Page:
Glaciers. Conjures up visions of gigantic structures lifeless and
immovable. But actually they are teeming with life. Microbial organisms of an
amazing variety thrive and grow in glaciers. This is the story one of these.
Cyanobacteria or blue-green algae are single-celled organisms. They are visible when they
grow in colonies and are found in Himalayan, Alaskan and Arctic glaciers.
They rank among the oldest of fossils found on earth and have played a
major role in the evolution and ecological changes on our planet. Heard of chloroplast
with which plants make their food? This is actually a cyanobacterium living in
But now these little heroes are being
labelled as villain number one. Why? Because they have been found guilty of contributing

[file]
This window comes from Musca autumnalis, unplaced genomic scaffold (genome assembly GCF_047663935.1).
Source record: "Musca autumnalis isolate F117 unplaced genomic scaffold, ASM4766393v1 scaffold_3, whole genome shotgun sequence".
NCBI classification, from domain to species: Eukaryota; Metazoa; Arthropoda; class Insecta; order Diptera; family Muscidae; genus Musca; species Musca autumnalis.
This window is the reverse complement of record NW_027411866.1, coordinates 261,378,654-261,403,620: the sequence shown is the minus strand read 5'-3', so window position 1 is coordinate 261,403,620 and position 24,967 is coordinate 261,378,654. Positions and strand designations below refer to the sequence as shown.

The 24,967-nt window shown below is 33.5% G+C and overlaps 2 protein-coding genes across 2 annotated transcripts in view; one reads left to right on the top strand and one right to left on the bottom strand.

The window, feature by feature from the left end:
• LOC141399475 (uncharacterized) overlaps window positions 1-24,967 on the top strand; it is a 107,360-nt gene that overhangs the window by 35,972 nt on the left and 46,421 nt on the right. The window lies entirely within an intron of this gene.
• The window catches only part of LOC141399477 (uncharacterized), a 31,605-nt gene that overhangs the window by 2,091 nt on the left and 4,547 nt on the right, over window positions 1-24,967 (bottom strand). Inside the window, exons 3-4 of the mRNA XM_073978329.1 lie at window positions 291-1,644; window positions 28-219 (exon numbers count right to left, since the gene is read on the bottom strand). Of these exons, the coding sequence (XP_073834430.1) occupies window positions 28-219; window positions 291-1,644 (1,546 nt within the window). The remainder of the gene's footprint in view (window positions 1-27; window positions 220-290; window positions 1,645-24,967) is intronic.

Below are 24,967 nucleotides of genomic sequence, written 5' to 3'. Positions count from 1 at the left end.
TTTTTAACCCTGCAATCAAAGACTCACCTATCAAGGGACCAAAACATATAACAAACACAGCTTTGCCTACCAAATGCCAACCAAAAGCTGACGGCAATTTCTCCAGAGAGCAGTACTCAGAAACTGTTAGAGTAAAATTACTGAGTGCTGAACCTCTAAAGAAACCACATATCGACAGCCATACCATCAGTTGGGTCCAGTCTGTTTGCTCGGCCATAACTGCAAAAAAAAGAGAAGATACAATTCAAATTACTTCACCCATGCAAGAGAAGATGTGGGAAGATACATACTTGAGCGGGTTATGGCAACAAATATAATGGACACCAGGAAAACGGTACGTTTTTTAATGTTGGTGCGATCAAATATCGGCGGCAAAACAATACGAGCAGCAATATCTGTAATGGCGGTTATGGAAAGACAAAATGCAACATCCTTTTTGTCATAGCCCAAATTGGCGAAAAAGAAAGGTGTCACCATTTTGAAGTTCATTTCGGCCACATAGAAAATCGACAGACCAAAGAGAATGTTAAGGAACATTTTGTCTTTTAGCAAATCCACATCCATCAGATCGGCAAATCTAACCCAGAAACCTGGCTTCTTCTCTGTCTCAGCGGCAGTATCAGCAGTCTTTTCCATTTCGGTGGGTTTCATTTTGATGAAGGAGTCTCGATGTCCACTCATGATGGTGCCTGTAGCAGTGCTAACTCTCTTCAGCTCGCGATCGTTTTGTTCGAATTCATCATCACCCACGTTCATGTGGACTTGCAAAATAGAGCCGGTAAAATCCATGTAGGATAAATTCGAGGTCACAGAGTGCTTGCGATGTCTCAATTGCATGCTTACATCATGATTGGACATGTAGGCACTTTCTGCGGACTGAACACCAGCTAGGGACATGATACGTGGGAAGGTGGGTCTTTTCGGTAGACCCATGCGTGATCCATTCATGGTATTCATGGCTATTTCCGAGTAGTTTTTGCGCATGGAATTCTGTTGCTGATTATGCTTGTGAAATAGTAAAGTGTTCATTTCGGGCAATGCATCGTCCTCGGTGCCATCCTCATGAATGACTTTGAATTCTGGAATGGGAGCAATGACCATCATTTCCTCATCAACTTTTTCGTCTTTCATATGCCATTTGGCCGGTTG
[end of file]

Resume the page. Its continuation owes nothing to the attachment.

to that dreaded phenomenon global warming. Here is how they do it.
Albedo in algae triggering global warming?
You must have read about rising global temperatures and of climate change, that have
created panic amongst the scientists across the world. According to them, carbon
particles, a dusty by-product of incomplete combustion of fossil fuels has been
responsible for 25 per cent rise in global temperatures since 1880. The dark soot found on
glaciers is nothing but the "dark coloured" bacteria that we are talking about.
The cyanobacteria grow on the ice by trapping organic materials like
carbon dioxide, and a dark-coloured algal mat is formed. This drills holes into the
glacier, by melting it. Glaciers are normally not nutrient-rich. But these holes provide
an aquatic habitat for the algae and bacteria living on them.
Glaciers reflect sunlight back into the atmosphere and remain immune to
the heat. The algal mat covering the Himalayan and Alaskan glaciers reduces surface albedo
that is, the capacity of the glacier to reflect radiation or sunlight. Result? The
snow melts at a much faster rate
and the glacier dissolves slowly but steadily.